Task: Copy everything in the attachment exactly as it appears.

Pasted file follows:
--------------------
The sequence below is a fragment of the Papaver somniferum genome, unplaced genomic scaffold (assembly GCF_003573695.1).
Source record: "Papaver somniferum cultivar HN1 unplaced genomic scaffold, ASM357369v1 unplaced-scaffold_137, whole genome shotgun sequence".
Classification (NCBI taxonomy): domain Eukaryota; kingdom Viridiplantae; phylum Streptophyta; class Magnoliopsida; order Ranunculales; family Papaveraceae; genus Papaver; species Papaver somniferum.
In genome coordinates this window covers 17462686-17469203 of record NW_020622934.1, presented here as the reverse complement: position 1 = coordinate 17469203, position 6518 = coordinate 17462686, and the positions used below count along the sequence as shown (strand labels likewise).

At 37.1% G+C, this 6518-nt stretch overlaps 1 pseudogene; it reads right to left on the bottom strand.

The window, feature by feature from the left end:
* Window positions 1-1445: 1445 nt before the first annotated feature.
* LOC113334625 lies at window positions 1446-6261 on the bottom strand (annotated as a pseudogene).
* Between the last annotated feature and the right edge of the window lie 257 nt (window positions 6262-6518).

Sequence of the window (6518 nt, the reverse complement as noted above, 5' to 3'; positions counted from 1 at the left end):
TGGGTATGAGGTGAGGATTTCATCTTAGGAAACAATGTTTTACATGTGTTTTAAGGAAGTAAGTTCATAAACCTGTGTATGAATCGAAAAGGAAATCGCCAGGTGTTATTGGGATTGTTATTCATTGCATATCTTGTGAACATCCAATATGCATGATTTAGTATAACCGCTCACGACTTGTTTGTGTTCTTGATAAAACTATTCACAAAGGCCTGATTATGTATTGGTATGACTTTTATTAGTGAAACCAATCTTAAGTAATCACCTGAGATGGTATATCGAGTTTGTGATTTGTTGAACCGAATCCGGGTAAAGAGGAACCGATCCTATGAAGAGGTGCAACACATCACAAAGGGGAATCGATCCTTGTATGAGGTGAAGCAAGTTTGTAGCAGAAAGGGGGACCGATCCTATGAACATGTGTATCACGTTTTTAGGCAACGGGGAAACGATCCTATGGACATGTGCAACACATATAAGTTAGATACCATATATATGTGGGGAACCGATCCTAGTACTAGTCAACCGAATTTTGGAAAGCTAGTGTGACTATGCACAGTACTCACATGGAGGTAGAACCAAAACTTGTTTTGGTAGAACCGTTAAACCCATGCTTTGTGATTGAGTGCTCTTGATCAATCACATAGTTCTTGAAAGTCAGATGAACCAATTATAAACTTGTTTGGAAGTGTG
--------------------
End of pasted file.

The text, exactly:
The sequence below is a fragment of the Papaver somniferum genome, unplaced genomic scaffold (assembly GCF_003573695.1).
Source record: "Papaver somniferum cultivar HN1 unplaced genomic scaffold, ASM357369v1 unplaced-scaffold_137, whole genome shotgun sequence".
Classification (NCBI taxonomy): domain Eukaryota; kingdom Viridiplantae; phylum Streptophyta; class Magnoliopsida; order Ranunculales; family Papaveraceae; genus Papaver; species Papaver somniferum.
In genome coordinates this window covers 17462686-17469203 of record NW_020622934.1, presented here as the reverse complement: position 1 = coordinate 17469203, position 6518 = coordinate 17462686, and the positions used below count along the sequence as shown (strand labels likewise).

At 37.1% G+C, this 6518-nt stretch overlaps 1 pseudogene; it reads right to left on the bottom strand.

The window, feature by feature from the left end:
* Window positions 1-1445: 1445 nt before the first annotated feature.
* LOC113334625 lies at window positions 1446-6261 on the bottom strand (annotated as a pseudogene).
* Between the last annotated feature and the right edge of the window lie 257 nt (window positions 6262-6518).

Sequence of the window (6518 nt, the reverse complement as noted above, 5' to 3'; positions counted from 1 at the left end):
TGGGTATGAGGTGAGGATTTCATCTTAGGAAACAATGTTTTACATGTGTTTTAAGGAAGTAAGTTCATAAACCTGTGTATGAATCGAAAAGGAAATCGCCAGGTGTTATTGGGATTGTTATTCATTGCATATCTTGTGAACATCCAATATGCATGATTTAGTATAACCGCTCACGACTTGTTTGTGTTCTTGATAAAACTATTCACAAAGGCCTGATTATGTATTGGTATGACTTTTATTAGTGAAACCAATCTTAAGTAATCACCTGAGATGGTATATCGAGTTTGTGATTTGTTGAACCGAATCCGGGTAAAGAGGAACCGATCCTATGAAGAGGTGCAACACATCACAAAGGGGAATCGATCCTTGTATGAGGTGAAGCAAGTTTGTAGCAGAAAGGGGGACCGATCCTATGAACATGTGTATCACGTTTTTAGGCAACGGGGAAACGATCCTATGGACATGTGCAACACATATAAGTTAGATACCATATATATGTGGGGAACCGATCCTAGTACTAGTCAACCGAATTTTGGAAAGCTAGTGTGACTATGCACAGTACTCACATGGAGGTAGAACCAAAACTTGTTTTGGTAGAACCGTTAAACCCATGCTTTGTGATTGAGTGCTCTTGATCAATCACATAGTTCTTGAAAGTCAGATGAACCAATTATAAACTTGTTTGGAAGTGTG